The Atlanta Falcons had continually done just enough to make you wonder if they were better than you thought they were, even while they were suffering ugly losses and squeaking out last-second wins. That triumph over the Saints one week after New Orleans beat the Buccaneers with Jameis Winston leaving with an injury was a great win, but it was also one that put the Falcons in the 7th seed in the NFC for a moment. Were they good enough to live up to that seeding?
The answer is no. Emphatically no. The Cowboys are one of the NFC’s best teams, but are they so good that the Falcons should have been down 33 points at the half? No. Are they so good the Falcons should lose by 40? No. That’s an embarrassment that reveals a lot about a football team, and we found out that the Falcons being able to gut out a close win against lousy-to-good teams is very different than staying competitive with a really great team. More than any other game this year, the loss to the Cowboys made Atlanta’s limitations as a team clear, and made it evident that their 2021 ceiling is a team that falls short against the best the NFL can offer.
They’re still going to give us good Sundays, but against the likes of the Cowboys and Bills and (maybe, if they get their stuff together) Buccaneers, they’re going to wilt.
I certainly expected a loss, but it was amazing just how poorly the Falcons played in this one. This felt pretty personal for Dan Quinn and maybe Mike McCarthy, who absorbed a couple of tough losses to the Falcons over the years, as they were out there trying for and converting two points up by 30 points. It was incumbent on the Falcons to stop that and they simply couldn’t do it, as they regularly failed on defense and disappointingly wilted on offense. By the time the dust settled, the Falcons had lost by 40 points, thrown three interceptions, and let Dallas run all over them all game long. Matt Ryan was right to say that it’s just one loss in the standings after the game — because that’s all it is — but absorbing that level of on-field abuse had to be depressing for the Falcons and was certainly depressing for the fans.
Now it’s heading home for a tough matchup against a resurgent Patriots team they haven’t beaten in a long, long time. We learn something new about this Falcons team every week, and what I’d like to learn this week is that they’re resilient enough to bounce back from an awful road loss against a contender and triumph against an opponent they’re traditionally struggled against.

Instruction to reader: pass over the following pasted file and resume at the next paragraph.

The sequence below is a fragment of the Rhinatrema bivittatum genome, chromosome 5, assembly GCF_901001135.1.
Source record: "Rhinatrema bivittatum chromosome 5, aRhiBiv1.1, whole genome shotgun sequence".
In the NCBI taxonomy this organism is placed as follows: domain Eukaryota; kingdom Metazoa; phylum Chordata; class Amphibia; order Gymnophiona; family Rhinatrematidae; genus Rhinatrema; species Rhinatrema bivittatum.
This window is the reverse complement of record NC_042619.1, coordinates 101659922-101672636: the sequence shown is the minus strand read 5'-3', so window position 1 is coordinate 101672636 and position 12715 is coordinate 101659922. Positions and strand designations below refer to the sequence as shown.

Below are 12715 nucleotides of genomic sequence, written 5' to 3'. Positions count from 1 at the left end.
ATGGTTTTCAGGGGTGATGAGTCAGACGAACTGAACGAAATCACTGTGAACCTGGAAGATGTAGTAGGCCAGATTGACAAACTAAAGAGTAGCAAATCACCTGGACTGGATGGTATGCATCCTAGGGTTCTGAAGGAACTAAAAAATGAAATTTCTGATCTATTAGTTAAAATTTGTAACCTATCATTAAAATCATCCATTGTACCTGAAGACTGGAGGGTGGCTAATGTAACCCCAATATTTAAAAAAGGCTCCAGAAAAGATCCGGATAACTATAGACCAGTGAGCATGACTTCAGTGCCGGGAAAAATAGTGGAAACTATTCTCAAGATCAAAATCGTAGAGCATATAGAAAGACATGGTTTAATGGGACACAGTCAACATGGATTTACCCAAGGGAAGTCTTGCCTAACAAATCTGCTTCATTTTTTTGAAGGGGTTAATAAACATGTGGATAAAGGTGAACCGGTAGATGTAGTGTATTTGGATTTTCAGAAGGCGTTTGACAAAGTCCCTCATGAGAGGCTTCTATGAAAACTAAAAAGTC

On to the full recap, though hell, you can skip it.
- Kyle Pitts was incredibly difficult to cover in the early going, as Aaron Freeman predicted. He reeled in three nice catches in the first quarter alone, and that Dallas defense just didn’t have the horses or the plan to keep him in check. Once the game went completely sideways he didn’t really factor in, but it was a nice stretch.
- Wayne Gallman got an opportunity, and he did enough with his touches despite the awful game circumstances that he ought to at least be active in Week 11. We’re looking for silver linings of any kind right now.
- Grady Jarrett is so good, man. On the second Dallas drive, he had a huge run stop in the backfield, ran upfield on the screen to make a tackle, and was a factor on the third-down pressure that forced a short Dak Prescott incompletion. This is what I mean when I say Jarrett does it all and makes everything else possible; because so often a defensive stop is partly or primarily Jarrett’s doing.
- Richie Grant has had a couple of misadventures on special teams, but when he’s been in on defense, he has made plays. That was the case in this one, as he forced a fumble on a deep Dallas drive in the third quarter that Fabian Moreau scooped up to give Atlanta a chance to restore some dignity. They didn’t take advantage, but still, he ought to have a role on defense.
- It doesn’t qualify as good, per se, but I respect the thought process behind going for it on 4th-and-7 in the first quarter. The Falcons wanted the points and wanted to keep pace with Dallas, and it was on the edge of Younghoe Koo’s field goal range. The fact that it didn’t work opened Arthur Smith up for criticism, but I liked the boldness given that you know Atlanta’s defense is hard-pressed to stop an offense as good as Dallas’s.